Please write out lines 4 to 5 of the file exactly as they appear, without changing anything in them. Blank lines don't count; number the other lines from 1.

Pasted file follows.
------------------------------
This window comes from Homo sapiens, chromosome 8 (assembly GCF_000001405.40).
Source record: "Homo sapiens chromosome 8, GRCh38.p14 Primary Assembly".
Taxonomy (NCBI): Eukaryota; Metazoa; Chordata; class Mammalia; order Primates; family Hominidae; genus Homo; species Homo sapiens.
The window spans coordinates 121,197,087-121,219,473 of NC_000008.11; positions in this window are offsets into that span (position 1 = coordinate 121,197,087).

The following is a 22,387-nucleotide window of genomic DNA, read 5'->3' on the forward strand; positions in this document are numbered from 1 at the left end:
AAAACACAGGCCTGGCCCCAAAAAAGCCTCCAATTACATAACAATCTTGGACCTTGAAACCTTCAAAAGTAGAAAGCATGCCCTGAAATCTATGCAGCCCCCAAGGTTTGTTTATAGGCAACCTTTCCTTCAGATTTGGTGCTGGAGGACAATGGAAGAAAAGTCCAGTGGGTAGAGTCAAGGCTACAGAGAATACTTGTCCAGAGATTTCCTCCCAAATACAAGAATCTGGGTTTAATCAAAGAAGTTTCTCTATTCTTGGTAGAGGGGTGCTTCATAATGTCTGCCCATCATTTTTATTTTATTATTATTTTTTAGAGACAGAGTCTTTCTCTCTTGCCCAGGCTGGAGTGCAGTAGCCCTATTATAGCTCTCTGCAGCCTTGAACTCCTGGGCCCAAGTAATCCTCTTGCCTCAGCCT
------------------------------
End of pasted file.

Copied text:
The window spans coordinates 121,197,087-121,219,473 of NC_000008.11; positions in this window are offsets into that span (position 1 = coordinate 121,197,087).

The following is a 22,387-nucleotide window of genomic DNA, read 5'->3' on the forward strand; positions in this document are numbered from 1 at the left end: